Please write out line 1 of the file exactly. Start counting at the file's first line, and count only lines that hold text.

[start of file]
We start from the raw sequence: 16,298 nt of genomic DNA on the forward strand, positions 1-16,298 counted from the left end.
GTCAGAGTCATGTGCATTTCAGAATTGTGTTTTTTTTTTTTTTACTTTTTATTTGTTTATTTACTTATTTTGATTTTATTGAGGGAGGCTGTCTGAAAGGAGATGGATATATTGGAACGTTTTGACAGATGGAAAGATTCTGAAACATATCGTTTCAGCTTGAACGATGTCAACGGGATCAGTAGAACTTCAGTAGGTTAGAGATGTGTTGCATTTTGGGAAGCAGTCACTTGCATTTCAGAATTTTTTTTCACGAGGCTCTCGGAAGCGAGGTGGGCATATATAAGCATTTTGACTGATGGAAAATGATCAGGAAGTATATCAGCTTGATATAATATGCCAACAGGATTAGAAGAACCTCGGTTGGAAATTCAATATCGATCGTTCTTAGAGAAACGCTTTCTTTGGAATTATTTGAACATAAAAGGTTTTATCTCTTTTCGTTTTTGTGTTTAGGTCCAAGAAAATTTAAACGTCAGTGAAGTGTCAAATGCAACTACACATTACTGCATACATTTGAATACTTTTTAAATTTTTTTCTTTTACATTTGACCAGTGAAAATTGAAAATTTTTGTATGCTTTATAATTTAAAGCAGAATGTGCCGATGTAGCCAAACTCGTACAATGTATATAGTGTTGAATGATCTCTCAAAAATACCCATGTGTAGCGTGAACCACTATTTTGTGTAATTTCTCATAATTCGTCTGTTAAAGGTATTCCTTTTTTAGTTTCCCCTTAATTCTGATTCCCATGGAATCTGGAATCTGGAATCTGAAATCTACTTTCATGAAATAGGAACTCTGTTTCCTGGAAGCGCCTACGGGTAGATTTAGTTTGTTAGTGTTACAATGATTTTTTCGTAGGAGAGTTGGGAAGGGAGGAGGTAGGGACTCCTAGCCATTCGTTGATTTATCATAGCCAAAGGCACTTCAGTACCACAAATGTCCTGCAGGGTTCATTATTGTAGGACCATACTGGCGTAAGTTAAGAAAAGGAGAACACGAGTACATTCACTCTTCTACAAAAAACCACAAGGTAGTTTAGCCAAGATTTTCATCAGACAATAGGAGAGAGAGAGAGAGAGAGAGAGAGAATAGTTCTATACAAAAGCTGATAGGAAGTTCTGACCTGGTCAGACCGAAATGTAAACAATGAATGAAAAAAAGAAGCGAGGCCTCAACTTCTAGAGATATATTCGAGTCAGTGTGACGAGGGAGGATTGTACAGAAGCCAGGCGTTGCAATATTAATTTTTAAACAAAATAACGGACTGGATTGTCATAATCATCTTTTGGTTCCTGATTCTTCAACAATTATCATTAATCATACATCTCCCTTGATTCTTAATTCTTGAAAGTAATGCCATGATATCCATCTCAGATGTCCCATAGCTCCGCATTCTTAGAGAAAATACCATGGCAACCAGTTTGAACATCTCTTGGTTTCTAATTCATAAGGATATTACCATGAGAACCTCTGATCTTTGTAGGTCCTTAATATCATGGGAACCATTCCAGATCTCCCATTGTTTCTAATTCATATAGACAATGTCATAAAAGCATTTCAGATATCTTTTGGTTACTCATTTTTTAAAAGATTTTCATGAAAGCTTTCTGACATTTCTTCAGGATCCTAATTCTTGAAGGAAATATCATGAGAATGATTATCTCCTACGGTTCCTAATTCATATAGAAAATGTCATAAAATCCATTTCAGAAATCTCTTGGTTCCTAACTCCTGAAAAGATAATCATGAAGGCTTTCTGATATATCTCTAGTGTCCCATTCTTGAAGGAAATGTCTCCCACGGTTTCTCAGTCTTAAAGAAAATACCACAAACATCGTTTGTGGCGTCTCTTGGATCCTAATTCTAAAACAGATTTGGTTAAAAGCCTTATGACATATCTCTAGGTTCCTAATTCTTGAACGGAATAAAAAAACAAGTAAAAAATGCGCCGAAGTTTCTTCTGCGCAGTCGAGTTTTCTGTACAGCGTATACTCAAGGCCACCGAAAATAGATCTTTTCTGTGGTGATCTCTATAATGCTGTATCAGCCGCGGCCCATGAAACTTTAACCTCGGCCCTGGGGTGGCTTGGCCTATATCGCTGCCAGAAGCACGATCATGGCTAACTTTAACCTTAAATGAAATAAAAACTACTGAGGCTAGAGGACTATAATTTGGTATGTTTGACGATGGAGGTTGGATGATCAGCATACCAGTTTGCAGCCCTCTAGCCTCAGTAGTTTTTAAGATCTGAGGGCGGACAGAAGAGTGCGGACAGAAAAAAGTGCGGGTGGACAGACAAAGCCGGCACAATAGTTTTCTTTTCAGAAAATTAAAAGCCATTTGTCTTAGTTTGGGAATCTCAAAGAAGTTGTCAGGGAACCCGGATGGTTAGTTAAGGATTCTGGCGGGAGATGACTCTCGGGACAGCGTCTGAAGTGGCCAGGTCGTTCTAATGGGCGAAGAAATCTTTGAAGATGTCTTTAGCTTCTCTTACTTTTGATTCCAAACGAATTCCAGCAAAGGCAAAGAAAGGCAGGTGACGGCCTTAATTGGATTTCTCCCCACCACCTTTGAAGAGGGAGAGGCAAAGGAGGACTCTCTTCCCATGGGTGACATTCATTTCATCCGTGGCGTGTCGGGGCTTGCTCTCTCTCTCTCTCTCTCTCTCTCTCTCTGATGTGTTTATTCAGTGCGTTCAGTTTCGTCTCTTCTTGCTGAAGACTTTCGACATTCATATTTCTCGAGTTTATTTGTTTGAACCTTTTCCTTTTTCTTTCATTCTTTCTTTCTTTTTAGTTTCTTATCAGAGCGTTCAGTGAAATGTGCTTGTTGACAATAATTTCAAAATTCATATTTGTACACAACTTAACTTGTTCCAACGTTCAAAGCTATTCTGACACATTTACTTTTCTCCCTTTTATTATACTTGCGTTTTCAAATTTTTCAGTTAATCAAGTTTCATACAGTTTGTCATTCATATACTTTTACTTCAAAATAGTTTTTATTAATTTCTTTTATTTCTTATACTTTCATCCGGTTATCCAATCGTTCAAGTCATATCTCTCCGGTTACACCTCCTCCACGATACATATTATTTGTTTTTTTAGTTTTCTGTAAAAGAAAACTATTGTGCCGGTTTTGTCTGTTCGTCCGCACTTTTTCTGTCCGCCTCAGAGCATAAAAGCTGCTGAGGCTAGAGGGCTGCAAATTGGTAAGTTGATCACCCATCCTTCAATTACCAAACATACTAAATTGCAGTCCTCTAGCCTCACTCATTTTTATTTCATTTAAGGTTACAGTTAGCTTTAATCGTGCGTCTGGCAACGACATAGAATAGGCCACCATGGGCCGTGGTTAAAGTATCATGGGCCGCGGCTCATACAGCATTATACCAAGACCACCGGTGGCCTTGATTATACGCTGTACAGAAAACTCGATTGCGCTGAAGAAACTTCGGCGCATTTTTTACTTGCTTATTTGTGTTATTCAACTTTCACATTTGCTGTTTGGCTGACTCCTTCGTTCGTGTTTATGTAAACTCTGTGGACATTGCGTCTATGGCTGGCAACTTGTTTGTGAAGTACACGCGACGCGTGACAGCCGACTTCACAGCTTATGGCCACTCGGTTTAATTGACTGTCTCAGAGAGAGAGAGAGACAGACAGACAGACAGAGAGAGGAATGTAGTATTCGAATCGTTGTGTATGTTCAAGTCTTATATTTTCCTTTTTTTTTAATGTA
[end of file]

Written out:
We start from the raw sequence: 16,298 nt of genomic DNA on the forward strand, positions 1-16,298 counted from the left end.